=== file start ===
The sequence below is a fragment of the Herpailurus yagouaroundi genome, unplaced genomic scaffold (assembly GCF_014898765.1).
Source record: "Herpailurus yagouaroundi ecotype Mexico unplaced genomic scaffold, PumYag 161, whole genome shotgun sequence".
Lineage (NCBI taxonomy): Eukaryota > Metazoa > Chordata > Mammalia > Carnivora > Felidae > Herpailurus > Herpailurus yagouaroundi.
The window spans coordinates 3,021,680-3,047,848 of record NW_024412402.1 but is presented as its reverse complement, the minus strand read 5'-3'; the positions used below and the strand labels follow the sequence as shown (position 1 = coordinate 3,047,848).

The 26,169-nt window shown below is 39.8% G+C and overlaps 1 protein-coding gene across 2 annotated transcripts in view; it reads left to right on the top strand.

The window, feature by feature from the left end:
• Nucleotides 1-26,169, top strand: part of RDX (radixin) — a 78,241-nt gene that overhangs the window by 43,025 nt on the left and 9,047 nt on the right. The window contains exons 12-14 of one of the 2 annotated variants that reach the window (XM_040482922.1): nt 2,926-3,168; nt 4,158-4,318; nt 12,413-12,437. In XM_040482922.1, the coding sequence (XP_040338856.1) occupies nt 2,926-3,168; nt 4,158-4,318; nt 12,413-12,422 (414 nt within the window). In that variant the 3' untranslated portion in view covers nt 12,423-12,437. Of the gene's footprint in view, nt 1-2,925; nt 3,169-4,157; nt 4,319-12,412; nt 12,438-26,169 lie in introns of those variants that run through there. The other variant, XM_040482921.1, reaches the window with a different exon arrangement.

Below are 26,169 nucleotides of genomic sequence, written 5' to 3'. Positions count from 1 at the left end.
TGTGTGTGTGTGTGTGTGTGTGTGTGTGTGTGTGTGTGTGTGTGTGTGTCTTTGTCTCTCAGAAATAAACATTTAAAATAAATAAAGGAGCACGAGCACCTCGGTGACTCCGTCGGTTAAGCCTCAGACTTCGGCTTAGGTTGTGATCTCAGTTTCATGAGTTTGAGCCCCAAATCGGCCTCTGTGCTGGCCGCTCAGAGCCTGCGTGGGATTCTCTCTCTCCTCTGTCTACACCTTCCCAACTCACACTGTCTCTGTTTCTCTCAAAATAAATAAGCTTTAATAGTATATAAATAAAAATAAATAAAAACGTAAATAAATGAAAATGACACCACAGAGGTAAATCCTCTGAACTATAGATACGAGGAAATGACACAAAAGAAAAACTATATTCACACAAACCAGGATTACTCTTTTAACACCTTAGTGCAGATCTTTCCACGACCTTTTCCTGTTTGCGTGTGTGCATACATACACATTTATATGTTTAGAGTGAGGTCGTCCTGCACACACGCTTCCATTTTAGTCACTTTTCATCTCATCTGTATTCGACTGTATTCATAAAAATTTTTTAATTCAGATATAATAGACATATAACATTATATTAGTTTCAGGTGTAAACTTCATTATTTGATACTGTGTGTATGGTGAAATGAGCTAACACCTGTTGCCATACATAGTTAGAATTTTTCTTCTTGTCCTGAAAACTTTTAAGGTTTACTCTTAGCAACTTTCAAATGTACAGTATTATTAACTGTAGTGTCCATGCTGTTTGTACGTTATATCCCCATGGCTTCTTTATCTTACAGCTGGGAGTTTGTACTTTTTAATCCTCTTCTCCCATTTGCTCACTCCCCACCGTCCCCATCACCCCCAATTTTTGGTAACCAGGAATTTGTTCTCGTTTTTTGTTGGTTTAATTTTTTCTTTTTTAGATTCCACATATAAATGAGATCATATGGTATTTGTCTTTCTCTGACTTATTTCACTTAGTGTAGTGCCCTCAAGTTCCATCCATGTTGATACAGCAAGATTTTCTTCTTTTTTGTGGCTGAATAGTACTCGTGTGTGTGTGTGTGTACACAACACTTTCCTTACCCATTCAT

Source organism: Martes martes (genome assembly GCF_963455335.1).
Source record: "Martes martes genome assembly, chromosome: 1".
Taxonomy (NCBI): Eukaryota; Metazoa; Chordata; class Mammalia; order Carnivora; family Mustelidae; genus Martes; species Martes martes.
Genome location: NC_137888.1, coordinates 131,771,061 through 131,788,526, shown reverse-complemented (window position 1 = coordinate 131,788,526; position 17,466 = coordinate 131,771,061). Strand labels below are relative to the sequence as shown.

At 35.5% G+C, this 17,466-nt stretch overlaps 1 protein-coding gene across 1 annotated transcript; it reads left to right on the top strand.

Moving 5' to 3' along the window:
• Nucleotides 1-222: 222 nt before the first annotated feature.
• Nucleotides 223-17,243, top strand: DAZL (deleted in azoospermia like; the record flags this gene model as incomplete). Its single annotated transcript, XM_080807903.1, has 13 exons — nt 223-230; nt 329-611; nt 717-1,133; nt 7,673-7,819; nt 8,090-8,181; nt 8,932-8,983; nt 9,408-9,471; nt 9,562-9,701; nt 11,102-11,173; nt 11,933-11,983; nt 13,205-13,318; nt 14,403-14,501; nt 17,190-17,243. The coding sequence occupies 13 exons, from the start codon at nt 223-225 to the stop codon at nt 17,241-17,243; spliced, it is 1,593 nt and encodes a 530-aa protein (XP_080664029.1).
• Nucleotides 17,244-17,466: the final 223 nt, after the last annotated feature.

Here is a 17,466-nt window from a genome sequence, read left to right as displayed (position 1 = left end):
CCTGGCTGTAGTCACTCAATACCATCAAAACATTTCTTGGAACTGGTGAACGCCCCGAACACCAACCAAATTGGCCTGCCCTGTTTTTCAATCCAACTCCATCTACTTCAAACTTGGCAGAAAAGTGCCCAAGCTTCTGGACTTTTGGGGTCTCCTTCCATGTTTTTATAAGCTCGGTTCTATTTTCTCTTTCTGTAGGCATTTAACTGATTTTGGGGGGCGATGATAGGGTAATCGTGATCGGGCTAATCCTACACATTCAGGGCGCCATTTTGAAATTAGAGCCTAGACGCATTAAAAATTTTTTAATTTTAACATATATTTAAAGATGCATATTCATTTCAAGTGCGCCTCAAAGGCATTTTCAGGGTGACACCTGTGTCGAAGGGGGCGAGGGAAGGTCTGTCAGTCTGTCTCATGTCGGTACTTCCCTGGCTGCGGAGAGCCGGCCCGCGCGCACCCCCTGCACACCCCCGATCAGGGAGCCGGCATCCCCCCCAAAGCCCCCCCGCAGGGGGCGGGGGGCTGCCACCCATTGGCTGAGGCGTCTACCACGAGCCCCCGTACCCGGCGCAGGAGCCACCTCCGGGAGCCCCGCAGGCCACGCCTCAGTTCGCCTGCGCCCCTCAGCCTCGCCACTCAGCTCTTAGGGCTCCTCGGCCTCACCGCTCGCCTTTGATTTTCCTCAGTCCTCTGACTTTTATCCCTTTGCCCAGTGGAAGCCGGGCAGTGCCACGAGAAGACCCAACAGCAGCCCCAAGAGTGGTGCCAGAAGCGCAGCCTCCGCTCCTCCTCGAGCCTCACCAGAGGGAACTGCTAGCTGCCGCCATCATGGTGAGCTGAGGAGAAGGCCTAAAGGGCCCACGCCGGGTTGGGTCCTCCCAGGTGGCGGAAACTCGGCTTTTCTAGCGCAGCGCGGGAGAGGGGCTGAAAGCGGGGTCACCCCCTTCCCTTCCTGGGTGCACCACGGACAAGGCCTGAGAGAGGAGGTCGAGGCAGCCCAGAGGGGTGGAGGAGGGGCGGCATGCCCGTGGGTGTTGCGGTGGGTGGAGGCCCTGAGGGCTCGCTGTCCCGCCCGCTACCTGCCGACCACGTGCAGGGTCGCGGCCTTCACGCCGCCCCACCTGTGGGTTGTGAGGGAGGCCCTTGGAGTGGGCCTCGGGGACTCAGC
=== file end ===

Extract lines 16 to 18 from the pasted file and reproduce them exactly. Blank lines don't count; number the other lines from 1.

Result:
• Nucleotides 1-222: 222 nt before the first annotated feature.
• Nucleotides 223-17,243, top strand: DAZL (deleted in azoospermia like; the record flags this gene model as incomplete). Its single annotated transcript, XM_080807903.1, has 13 exons — nt 223-230; nt 329-611; nt 717-1,133; nt 7,673-7,819; nt 8,090-8,181; nt 8,932-8,983; nt 9,408-9,471; nt 9,562-9,701; nt 11,102-11,173; nt 11,933-11,983; nt 13,205-13,318; nt 14,403-14,501; nt 17,190-17,243. The coding sequence occupies 13 exons, from the start codon at nt 223-225 to the stop codon at nt 17,241-17,243; spliced, it is 1,593 nt and encodes a 530-aa protein (XP_080664029.1).
• Nucleotides 17,244-17,466: the final 223 nt, after the last annotated feature.